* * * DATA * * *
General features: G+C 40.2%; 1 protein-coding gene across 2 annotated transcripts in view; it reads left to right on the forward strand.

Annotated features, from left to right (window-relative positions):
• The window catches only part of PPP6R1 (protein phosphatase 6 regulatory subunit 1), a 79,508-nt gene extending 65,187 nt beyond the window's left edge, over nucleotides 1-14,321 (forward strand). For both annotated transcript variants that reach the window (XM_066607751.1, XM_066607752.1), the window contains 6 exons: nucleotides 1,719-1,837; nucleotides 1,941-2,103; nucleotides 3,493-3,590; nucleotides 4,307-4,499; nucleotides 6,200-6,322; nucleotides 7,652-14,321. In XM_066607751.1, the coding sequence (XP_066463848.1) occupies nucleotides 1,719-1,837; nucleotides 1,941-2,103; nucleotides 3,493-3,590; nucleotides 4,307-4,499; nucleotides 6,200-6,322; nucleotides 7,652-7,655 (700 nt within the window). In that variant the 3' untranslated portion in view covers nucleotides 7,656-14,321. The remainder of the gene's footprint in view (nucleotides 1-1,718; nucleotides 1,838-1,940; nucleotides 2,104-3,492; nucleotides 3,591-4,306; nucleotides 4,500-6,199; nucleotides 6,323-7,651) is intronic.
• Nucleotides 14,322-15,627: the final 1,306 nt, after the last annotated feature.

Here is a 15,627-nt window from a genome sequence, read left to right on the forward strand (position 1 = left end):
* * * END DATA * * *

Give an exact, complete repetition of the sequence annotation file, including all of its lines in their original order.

General features: G+C 40.2%; 1 protein-coding gene across 2 annotated transcripts in view; it reads left to right on the forward strand.

Annotated features, from left to right (window-relative positions):
• The window catches only part of PPP6R1 (protein phosphatase 6 regulatory subunit 1), a 79,508-nt gene extending 65,187 nt beyond the window's left edge, over nucleotides 1-14,321 (forward strand). For both annotated transcript variants that reach the window (XM_066607751.1, XM_066607752.1), the window contains 6 exons: nucleotides 1,719-1,837; nucleotides 1,941-2,103; nucleotides 3,493-3,590; nucleotides 4,307-4,499; nucleotides 6,200-6,322; nucleotides 7,652-14,321. In XM_066607751.1, the coding sequence (XP_066463848.1) occupies nucleotides 1,719-1,837; nucleotides 1,941-2,103; nucleotides 3,493-3,590; nucleotides 4,307-4,499; nucleotides 6,200-6,322; nucleotides 7,652-7,655 (700 nt within the window). In that variant the 3' untranslated portion in view covers nucleotides 7,656-14,321. The remainder of the gene's footprint in view (nucleotides 1-1,718; nucleotides 1,838-1,940; nucleotides 2,104-3,492; nucleotides 3,591-4,306; nucleotides 4,500-6,199; nucleotides 6,323-7,651) is intronic.
• Nucleotides 14,322-15,627: the final 1,306 nt, after the last annotated feature.

Here is a 15,627-nt window from a genome sequence, read left to right on the forward strand (position 1 = left end):